Most veterans believe the wars in Iraq and Afghanistan were not worth fighting, and a majority also view U.S. military efforts in Syria as too costly in dollars and casualties, according to a new poll from the Pew Research Center released Wednesday.
In a survey of nearly 1,300 veterans conducted in May and June, 64 percent of those surveyed said the war in Iraq was not worth fighting, as opposed to just 33 percent who said the security benefits outweighed the sacrifices.
For Afghanistan, 58 percent of veterans said that fight was not worthwhile, versus 38 percent who believed it was. Results from both questions closely track with the opinions of the American public at large.
The commander in chief said he wants to end the 19-year-old war, but also worries that may allow terrorist groups to attack the United States.
More veterans also had a negative view of U.S. involvement in Syria (55 percent) than a positive view (42 percent). Pew Research officials said the rate of support for each of the conflicts did not change significantly for veterans’ different eras of service, military rank or combat exposure.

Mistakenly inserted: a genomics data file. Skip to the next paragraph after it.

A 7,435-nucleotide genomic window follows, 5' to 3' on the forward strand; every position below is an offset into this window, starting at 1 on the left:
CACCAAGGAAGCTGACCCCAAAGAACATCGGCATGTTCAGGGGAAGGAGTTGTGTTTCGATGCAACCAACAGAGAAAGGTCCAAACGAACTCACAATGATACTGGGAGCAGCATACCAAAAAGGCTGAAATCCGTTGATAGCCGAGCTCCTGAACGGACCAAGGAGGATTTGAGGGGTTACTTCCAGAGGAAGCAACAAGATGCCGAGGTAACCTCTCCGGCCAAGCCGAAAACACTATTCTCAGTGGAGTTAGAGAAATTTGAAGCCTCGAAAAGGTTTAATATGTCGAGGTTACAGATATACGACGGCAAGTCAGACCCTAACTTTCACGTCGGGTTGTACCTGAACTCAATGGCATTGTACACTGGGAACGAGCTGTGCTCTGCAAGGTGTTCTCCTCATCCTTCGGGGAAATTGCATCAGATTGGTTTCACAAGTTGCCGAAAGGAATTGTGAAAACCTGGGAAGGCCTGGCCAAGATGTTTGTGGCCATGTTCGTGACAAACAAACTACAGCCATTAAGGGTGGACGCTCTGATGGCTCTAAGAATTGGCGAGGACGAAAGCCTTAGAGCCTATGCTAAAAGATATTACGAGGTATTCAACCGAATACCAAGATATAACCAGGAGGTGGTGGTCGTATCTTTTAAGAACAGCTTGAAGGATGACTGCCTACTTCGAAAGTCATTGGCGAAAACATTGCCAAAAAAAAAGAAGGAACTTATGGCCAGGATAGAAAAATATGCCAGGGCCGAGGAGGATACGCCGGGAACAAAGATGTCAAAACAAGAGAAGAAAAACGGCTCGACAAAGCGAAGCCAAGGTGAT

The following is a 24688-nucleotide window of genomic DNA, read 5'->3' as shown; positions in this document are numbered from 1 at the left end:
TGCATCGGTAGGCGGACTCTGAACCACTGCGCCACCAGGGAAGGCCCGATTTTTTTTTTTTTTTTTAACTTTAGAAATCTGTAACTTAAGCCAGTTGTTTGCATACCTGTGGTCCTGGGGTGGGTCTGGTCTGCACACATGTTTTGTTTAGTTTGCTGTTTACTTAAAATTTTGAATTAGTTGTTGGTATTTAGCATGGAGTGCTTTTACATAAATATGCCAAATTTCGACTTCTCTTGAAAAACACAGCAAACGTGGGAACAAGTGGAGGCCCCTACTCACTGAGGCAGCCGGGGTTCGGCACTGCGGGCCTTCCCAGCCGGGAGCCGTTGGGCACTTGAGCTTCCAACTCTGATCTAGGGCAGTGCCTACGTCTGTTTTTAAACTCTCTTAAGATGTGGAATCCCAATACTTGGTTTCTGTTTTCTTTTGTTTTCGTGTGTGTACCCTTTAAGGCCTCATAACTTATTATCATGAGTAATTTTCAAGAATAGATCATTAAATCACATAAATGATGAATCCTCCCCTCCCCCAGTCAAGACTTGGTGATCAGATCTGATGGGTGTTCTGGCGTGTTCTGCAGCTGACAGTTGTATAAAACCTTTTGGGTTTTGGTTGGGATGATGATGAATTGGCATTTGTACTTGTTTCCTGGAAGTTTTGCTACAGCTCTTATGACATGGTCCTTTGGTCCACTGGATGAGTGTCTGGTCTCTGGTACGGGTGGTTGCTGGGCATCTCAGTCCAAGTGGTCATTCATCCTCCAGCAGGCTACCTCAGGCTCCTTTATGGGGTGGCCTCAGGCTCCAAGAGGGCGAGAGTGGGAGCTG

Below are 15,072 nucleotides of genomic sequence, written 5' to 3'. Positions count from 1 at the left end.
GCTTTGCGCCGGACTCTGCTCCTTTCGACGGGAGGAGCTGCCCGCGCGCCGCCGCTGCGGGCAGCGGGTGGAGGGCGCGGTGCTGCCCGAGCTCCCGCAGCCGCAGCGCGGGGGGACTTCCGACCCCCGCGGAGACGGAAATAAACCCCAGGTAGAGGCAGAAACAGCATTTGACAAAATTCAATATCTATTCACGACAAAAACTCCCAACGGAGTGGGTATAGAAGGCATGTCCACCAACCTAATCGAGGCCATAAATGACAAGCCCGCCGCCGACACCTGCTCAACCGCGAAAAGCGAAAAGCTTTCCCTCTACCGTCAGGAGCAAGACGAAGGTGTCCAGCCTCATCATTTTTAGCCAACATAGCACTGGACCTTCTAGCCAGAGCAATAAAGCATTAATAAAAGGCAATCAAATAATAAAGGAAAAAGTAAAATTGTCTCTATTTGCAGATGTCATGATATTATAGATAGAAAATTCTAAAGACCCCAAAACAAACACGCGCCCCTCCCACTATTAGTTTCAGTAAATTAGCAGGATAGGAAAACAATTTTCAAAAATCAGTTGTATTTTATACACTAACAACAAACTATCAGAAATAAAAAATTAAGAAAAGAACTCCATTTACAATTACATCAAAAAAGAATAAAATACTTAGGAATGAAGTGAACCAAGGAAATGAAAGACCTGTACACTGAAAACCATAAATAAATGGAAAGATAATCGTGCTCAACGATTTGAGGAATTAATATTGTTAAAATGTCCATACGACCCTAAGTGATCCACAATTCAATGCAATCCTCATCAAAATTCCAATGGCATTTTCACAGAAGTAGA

More than 4,500 U.S. service members have died in Iraq since the start of combat there in 2003, and more than 2,400 have been killed in the nearly 18-year-old fighting in Afghanistan.
President Donald Trump has indicated in recent months he would like to fully withdraw U.S. military forces from the Middle East and Afghanistan, but has also pledged not to make any sudden moves against military advice that could allow insurgent groups to regain a foothold in either area.
A Military Times survey of active-duty troops conducted last fall found that about 45 percent worry that the United States will be drawn into another major military conflict soon. But more than half of that group saw Iraq and Afghanistan as little to no threat to American national security today.
Among the veterans polled by Pew Research officials, more approved of Trump’s dealings with North Korea (60 percent) and Russia (54 percent) than oppose his recent outreach.
The IAVA membership survey also shows continued concerns about veterans suicide prevention efforts and access to mental health care.
And Trump also received strong support for his tough talk with NATO allies, whom he has accused of not contributing enough resources to global anti-terrorism and security efforts. More than half (54 percent) said they approve of his handling of those traditional American alliances.
Pew Research officials said those findings are the opposite of the public at large, where more than half of respondents disapproved of Trump’s North Korea, Russia and NATO polices.
Full poll results are available on the center’s web site.